The articles examined this week didn’t reveal anything new really. The first one, B is for Brevity talks about the importance of keeping things short in online stories. This is necessary because of the sheer speed that people go through web pages. An average web site has only fractions of a second to grab the reader’s attention, and even then they can only hold it for so long. Because of this, online stories need to be shorter than other forms of media.
The second article, A is for Adaptability, is also a familiar topic. One of the most revolutionary aspects of the Internet is that it is able to present information in the form of text, video, or audio. Online journalists must be able to tell a story to the best of their abilities and sometimes this means using the internet in creative ways such as a slide show to give the audience a more personal view of the situation than a written article could.
S is for Scannability goes along with Brevity: People want their news capitulated for easier digestion. I know plenty of sites, particularly IGN.com, which use this format and work very well with it. It goes through the information in a well organized, labeled fashion so people know what they are getting into.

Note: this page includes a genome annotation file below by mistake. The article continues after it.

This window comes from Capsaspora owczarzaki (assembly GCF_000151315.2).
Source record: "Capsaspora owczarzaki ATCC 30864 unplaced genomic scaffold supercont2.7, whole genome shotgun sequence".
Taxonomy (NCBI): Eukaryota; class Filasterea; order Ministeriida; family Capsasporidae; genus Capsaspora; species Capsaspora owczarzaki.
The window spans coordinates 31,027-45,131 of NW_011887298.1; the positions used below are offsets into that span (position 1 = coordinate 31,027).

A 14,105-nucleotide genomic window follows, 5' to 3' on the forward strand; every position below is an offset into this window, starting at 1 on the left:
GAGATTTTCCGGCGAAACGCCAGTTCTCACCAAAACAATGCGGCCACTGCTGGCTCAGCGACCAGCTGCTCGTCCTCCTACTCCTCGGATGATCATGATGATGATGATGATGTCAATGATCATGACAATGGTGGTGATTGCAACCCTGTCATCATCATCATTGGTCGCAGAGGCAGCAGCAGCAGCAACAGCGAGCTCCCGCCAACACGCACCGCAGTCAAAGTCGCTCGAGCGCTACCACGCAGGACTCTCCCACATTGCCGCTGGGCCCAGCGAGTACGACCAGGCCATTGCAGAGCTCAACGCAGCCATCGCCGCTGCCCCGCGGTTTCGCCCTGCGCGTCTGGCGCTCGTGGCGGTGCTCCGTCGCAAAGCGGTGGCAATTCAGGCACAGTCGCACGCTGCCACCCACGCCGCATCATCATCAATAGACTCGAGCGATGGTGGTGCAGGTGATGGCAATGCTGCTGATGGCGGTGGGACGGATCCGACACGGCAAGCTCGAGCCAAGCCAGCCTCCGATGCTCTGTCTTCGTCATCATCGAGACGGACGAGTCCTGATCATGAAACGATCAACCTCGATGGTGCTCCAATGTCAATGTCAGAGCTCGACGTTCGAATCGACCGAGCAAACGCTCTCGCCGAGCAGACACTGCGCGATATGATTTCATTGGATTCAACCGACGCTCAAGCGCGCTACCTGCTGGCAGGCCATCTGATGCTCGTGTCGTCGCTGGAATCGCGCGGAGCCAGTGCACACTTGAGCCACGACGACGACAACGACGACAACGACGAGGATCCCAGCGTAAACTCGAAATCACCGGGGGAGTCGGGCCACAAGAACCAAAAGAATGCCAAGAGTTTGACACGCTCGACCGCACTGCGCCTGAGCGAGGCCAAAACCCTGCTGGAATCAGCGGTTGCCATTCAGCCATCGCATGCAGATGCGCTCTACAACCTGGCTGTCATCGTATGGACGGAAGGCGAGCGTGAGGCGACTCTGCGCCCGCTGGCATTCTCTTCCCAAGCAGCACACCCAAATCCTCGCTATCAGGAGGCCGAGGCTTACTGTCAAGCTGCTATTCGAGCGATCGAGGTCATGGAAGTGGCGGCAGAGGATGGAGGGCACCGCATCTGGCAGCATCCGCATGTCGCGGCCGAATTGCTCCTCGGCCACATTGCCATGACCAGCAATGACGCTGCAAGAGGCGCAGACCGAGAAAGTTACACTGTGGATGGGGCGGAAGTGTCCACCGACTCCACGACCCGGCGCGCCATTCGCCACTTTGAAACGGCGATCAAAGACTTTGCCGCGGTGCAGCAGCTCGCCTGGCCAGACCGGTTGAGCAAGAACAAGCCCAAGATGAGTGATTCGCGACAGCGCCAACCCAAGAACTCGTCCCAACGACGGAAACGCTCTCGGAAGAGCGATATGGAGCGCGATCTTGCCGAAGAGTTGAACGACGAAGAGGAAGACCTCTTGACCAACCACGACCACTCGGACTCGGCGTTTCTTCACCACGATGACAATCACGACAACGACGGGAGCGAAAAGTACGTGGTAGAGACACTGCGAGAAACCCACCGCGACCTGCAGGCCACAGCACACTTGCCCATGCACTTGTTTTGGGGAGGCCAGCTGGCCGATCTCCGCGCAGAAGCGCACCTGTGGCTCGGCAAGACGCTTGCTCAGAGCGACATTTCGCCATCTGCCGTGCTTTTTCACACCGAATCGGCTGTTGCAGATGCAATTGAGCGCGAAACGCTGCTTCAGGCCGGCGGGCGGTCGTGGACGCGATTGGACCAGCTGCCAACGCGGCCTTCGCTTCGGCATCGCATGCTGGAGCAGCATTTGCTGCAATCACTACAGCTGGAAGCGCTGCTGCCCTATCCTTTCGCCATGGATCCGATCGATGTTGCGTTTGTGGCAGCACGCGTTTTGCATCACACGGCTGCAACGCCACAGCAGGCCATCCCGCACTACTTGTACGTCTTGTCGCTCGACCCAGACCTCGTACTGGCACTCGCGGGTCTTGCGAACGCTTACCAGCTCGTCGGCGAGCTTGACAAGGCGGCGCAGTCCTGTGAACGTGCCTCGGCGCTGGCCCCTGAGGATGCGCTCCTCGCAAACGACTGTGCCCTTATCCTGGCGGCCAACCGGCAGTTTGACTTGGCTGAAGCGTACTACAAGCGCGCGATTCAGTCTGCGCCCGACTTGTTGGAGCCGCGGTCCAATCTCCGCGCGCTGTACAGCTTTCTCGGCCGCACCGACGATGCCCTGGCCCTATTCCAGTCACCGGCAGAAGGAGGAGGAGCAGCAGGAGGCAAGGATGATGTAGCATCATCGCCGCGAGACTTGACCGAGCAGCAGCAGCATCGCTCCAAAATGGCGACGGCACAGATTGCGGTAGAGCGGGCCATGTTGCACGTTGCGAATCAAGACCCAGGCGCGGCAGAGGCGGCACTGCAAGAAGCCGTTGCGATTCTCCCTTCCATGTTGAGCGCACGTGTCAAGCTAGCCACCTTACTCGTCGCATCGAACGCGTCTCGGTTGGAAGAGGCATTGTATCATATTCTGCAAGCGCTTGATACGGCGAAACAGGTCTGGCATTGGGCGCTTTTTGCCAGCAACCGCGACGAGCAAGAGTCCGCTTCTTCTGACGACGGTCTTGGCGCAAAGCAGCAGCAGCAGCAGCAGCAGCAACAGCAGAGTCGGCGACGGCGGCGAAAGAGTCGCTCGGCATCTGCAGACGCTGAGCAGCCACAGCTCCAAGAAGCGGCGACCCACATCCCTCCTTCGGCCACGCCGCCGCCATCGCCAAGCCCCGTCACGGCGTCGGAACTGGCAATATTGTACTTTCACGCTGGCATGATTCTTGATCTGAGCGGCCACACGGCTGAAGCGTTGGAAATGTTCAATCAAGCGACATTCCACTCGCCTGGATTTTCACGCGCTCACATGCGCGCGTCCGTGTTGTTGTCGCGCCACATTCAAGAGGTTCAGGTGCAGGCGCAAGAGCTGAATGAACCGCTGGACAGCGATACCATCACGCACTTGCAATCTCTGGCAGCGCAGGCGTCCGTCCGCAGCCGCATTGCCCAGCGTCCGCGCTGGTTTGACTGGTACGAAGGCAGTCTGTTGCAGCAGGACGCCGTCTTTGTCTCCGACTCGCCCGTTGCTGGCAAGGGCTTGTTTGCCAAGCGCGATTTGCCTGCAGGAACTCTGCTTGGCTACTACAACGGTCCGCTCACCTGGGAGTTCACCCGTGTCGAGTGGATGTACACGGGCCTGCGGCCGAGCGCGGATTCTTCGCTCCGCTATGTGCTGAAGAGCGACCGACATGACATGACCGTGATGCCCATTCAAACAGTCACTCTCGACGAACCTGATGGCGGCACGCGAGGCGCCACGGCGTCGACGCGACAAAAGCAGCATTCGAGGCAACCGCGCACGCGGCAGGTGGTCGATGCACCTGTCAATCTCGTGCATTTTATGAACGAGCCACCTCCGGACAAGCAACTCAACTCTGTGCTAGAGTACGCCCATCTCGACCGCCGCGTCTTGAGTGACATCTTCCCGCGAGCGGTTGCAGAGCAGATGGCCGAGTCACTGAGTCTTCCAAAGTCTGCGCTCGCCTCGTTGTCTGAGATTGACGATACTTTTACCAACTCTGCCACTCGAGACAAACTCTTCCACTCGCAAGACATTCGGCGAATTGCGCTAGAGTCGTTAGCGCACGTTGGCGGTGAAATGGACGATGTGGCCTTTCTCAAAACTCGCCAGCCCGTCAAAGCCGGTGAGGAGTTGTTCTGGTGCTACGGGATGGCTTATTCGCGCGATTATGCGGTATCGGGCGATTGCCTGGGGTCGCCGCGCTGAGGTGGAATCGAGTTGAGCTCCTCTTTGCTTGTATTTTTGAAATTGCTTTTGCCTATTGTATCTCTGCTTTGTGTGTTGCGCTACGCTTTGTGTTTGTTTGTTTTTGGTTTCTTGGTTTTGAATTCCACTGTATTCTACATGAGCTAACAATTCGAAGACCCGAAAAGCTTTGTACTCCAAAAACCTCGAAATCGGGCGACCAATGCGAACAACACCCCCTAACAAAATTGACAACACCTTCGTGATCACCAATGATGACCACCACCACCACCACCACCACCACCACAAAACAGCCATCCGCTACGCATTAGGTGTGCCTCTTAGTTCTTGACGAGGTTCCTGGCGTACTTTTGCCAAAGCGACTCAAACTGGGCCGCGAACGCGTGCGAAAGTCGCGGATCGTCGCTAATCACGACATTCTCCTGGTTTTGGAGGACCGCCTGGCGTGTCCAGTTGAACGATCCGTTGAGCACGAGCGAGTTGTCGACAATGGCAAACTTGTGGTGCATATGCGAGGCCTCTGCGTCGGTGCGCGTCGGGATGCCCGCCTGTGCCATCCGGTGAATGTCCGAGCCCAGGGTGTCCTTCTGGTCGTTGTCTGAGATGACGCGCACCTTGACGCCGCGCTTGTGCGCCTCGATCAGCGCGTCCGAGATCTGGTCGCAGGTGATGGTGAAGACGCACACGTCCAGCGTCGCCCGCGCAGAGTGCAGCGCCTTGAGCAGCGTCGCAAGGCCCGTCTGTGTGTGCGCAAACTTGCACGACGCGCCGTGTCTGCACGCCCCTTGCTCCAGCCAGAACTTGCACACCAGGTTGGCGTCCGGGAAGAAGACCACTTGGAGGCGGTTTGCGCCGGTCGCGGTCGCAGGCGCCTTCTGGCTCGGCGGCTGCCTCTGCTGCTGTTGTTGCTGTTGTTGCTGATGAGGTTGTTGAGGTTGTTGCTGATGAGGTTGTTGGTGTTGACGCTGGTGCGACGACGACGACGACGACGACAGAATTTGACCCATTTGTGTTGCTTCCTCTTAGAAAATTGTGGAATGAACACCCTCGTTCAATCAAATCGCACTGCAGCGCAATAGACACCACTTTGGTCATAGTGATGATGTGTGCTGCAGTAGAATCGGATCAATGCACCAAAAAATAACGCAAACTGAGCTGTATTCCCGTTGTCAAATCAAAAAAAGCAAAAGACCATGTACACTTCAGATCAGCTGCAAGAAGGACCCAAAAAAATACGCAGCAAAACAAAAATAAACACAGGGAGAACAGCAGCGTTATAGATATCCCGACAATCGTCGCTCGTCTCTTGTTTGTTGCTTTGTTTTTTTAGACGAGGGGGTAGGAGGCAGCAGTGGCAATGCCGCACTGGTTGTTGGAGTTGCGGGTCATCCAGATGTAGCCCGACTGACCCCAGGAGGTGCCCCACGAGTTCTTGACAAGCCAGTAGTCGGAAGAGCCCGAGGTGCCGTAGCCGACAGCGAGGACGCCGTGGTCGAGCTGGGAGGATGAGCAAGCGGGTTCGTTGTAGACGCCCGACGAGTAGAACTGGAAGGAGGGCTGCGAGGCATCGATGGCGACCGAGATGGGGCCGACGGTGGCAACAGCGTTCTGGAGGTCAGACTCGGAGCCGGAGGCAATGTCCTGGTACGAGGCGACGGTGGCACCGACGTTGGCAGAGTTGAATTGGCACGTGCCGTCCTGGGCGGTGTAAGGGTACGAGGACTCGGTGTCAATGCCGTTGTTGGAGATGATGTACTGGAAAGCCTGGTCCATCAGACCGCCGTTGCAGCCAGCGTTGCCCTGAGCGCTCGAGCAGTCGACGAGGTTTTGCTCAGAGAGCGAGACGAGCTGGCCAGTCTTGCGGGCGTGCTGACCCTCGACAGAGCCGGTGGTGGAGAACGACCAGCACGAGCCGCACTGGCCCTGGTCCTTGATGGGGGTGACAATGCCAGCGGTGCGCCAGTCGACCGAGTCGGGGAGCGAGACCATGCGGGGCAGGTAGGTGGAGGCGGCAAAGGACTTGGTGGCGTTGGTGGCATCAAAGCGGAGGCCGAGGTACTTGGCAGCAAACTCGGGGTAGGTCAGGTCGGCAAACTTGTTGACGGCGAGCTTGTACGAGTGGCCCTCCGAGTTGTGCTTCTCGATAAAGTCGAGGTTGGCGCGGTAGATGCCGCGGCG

The third article, I is for Interactivity, is one of the most respected aspects of the internet. The Internet was first created so that professors could communicate and transfer information over large distances quickly. The aspect of communication has remained even to today. People want to communicate with their feelings to the author, so there is always some sort of contact information for the author.
Community and Conversation are some of the Internet’s most important aspects. Most people use the Internet for some form of interaction with other people, so many sites that aren’t necessarily focused on social networking have message boards to allow people to discuss their topics.

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